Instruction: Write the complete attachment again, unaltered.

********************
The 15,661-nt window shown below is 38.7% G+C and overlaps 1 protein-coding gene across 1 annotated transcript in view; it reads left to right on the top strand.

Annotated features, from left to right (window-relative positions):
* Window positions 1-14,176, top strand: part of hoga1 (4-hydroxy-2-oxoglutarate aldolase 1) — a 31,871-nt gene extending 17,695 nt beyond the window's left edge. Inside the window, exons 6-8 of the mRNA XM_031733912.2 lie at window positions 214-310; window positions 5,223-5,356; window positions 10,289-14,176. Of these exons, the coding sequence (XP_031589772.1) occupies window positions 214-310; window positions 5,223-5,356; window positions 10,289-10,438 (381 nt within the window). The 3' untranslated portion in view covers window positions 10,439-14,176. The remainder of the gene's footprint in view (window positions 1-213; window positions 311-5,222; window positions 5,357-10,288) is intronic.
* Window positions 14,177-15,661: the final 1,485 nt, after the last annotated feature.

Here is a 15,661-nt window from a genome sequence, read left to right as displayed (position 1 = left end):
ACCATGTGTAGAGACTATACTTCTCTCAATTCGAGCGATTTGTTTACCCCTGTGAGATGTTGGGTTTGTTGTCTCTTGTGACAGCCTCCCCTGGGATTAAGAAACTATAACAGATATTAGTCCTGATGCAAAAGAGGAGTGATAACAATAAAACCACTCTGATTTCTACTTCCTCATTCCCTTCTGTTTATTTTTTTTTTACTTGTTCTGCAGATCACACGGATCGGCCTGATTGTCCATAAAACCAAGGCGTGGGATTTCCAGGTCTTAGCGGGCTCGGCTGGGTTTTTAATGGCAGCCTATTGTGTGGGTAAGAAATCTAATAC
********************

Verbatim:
The 15,661-nt window shown below is 38.7% G+C and overlaps 1 protein-coding gene across 1 annotated transcript in view; it reads left to right on the top strand.

Annotated features, from left to right (window-relative positions):
* Window positions 1-14,176, top strand: part of hoga1 (4-hydroxy-2-oxoglutarate aldolase 1) — a 31,871-nt gene extending 17,695 nt beyond the window's left edge. Inside the window, exons 6-8 of the mRNA XM_031733912.2 lie at window positions 214-310; window positions 5,223-5,356; window positions 10,289-14,176. Of these exons, the coding sequence (XP_031589772.1) occupies window positions 214-310; window positions 5,223-5,356; window positions 10,289-10,438 (381 nt within the window). The 3' untranslated portion in view covers window positions 10,439-14,176. The remainder of the gene's footprint in view (window positions 1-213; window positions 311-5,222; window positions 5,357-10,288) is intronic.
* Window positions 14,177-15,661: the final 1,485 nt, after the last annotated feature.

Here is a 15,661-nt window from a genome sequence, read left to right as displayed (position 1 = left end):
ACCATGTGTAGAGACTATACTTCTCTCAATTCGAGCGATTTGTTTACCCCTGTGAGATGTTGGGTTTGTTGTCTCTTGTGACAGCCTCCCCTGGGATTAAGAAACTATAACAGATATTAGTCCTGATGCAAAAGAGGAGTGATAACAATAAAACCACTCTGATTTCTACTTCCTCATTCCCTTCTGTTTATTTTTTTTTTACTTGTTCTGCAGATCACACGGATCGGCCTGATTGTCCATAAAACCAAGGCGTGGGATTTCCAGGTCTTAGCGGGCTCGGCTGGGTTTTTAATGGCAGCCTATTGTGTGGGTAAGAAATCTAATAC